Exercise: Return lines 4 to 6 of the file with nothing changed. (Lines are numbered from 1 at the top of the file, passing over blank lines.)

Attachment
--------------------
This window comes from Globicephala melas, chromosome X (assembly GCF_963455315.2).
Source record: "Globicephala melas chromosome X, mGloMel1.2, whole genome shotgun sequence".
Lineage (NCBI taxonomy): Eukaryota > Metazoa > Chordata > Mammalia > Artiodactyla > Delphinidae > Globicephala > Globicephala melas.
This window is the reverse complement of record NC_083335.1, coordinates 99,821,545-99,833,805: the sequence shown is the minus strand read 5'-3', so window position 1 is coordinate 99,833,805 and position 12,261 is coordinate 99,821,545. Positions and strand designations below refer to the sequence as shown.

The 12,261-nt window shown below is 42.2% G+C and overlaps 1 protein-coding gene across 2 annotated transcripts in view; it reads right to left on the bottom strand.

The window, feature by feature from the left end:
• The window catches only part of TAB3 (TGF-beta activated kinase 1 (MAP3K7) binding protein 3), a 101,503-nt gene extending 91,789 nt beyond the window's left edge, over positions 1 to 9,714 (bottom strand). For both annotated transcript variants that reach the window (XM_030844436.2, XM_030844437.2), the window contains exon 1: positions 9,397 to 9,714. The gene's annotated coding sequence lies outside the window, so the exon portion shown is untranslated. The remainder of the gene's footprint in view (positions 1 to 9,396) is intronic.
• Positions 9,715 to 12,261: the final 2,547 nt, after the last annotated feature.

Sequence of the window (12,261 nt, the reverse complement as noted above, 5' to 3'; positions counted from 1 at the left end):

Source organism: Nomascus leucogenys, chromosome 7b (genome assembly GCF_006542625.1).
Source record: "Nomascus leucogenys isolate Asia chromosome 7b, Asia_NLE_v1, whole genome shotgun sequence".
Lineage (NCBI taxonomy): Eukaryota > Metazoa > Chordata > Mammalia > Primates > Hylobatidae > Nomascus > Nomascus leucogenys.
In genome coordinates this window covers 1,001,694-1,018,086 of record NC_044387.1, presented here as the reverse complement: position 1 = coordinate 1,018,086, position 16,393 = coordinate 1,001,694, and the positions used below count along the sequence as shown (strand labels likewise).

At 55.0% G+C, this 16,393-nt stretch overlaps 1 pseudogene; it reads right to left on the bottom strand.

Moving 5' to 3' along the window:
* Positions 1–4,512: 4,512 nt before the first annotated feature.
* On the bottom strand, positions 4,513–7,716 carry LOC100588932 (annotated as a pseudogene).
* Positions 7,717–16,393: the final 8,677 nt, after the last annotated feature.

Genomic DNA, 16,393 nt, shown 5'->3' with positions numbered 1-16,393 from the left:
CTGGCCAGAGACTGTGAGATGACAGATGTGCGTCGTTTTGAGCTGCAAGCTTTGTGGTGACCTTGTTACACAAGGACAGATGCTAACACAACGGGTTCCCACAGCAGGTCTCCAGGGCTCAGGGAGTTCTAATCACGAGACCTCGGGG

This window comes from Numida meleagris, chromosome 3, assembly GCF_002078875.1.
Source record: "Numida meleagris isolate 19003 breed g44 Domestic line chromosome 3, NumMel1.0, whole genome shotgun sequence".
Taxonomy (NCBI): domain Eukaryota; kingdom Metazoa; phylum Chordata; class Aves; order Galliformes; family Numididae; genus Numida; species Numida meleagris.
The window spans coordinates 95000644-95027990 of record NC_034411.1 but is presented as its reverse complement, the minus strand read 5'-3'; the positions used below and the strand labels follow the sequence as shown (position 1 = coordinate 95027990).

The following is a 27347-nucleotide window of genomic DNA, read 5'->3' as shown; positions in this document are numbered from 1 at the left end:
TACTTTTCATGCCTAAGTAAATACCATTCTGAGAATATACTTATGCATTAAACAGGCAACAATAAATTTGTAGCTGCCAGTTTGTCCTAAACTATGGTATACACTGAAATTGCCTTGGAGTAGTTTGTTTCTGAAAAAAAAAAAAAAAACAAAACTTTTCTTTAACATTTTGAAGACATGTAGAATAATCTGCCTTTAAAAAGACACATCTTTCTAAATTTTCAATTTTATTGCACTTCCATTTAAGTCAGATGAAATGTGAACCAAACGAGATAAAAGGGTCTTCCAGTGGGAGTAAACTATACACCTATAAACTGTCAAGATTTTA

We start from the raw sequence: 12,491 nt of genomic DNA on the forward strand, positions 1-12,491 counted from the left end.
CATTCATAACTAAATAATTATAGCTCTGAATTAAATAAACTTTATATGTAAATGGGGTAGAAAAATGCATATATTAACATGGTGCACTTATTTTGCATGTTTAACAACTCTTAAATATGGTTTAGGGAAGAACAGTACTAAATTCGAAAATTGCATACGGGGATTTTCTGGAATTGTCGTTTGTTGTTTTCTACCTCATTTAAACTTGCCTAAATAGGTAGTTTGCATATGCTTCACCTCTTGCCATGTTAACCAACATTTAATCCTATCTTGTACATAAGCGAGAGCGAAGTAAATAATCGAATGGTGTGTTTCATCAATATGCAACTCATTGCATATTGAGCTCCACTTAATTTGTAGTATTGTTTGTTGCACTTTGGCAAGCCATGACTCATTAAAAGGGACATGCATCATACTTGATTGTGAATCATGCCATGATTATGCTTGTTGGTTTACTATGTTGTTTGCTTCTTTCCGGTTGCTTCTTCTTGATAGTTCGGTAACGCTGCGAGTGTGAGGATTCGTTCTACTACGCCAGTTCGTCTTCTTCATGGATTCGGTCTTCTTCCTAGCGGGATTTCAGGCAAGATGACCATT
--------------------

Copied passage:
This window is the reverse complement of record NC_083335.1, coordinates 99,821,545-99,833,805: the sequence shown is the minus strand read 5'-3', so window position 1 is coordinate 99,833,805 and position 12,261 is coordinate 99,821,545. Positions and strand designations below refer to the sequence as shown.

The 12,261-nt window shown below is 42.2% G+C and overlaps 1 protein-coding gene across 2 annotated transcripts in view; it reads right to left on the bottom strand.

The window, feature by feature from the left end: